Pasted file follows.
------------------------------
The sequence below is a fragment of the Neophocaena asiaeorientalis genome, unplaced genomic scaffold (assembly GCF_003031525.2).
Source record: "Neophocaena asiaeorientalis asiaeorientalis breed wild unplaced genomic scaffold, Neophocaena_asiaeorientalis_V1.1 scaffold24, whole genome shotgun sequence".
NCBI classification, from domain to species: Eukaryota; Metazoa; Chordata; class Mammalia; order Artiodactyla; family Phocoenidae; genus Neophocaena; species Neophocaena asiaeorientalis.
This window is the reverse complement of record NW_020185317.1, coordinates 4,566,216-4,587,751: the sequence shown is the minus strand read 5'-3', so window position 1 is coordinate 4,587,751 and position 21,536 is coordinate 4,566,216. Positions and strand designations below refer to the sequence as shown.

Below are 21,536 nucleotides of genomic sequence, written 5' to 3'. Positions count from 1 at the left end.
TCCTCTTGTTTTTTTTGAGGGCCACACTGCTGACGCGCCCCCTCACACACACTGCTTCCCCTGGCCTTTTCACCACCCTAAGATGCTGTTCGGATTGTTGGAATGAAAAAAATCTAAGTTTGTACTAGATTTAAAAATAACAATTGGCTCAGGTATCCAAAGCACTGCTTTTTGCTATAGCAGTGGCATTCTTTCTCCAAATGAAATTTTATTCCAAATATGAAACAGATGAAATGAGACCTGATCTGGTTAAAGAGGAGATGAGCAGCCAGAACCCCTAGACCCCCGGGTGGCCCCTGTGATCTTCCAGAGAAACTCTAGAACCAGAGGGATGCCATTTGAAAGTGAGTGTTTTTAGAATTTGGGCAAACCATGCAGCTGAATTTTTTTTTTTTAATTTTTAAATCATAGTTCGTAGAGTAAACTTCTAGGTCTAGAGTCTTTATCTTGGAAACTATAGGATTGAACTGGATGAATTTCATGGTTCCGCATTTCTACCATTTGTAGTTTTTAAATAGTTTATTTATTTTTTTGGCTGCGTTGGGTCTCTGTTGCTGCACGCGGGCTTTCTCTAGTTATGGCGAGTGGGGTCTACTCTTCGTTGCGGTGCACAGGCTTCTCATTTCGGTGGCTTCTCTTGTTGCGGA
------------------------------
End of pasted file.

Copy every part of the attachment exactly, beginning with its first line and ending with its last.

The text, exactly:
The sequence below is a fragment of the Neophocaena asiaeorientalis genome, unplaced genomic scaffold (assembly GCF_003031525.2).
Source record: "Neophocaena asiaeorientalis asiaeorientalis breed wild unplaced genomic scaffold, Neophocaena_asiaeorientalis_V1.1 scaffold24, whole genome shotgun sequence".
NCBI classification, from domain to species: Eukaryota; Metazoa; Chordata; class Mammalia; order Artiodactyla; family Phocoenidae; genus Neophocaena; species Neophocaena asiaeorientalis.
This window is the reverse complement of record NW_020185317.1, coordinates 4,566,216-4,587,751: the sequence shown is the minus strand read 5'-3', so window position 1 is coordinate 4,587,751 and position 21,536 is coordinate 4,566,216. Positions and strand designations below refer to the sequence as shown.

Below are 21,536 nucleotides of genomic sequence, written 5' to 3'. Positions count from 1 at the left end.
TCCTCTTGTTTTTTTTGAGGGCCACACTGCTGACGCGCCCCCTCACACACACTGCTTCCCCTGGCCTTTTCACCACCCTAAGATGCTGTTCGGATTGTTGGAATGAAAAAAATCTAAGTTTGTACTAGATTTAAAAATAACAATTGGCTCAGGTATCCAAAGCACTGCTTTTTGCTATAGCAGTGGCATTCTTTCTCCAAATGAAATTTTATTCCAAATATGAAACAGATGAAATGAGACCTGATCTGGTTAAAGAGGAGATGAGCAGCCAGAACCCCTAGACCCCCGGGTGGCCCCTGTGATCTTCCAGAGAAACTCTAGAACCAGAGGGATGCCATTTGAAAGTGAGTGTTTTTAGAATTTGGGCAAACCATGCAGCTGAATTTTTTTTTTTTAATTTTTAAATCATAGTTCGTAGAGTAAACTTCTAGGTCTAGAGTCTTTATCTTGGAAACTATAGGATTGAACTGGATGAATTTCATGGTTCCGCATTTCTACCATTTGTAGTTTTTAAATAGTTTATTTATTTTTTTGGCTGCGTTGGGTCTCTGTTGCTGCACGCGGGCTTTCTCTAGTTATGGCGAGTGGGGTCTACTCTTCGTTGCGGTGCACAGGCTTCTCATTTCGGTGGCTTCTCTTGTTGCGGA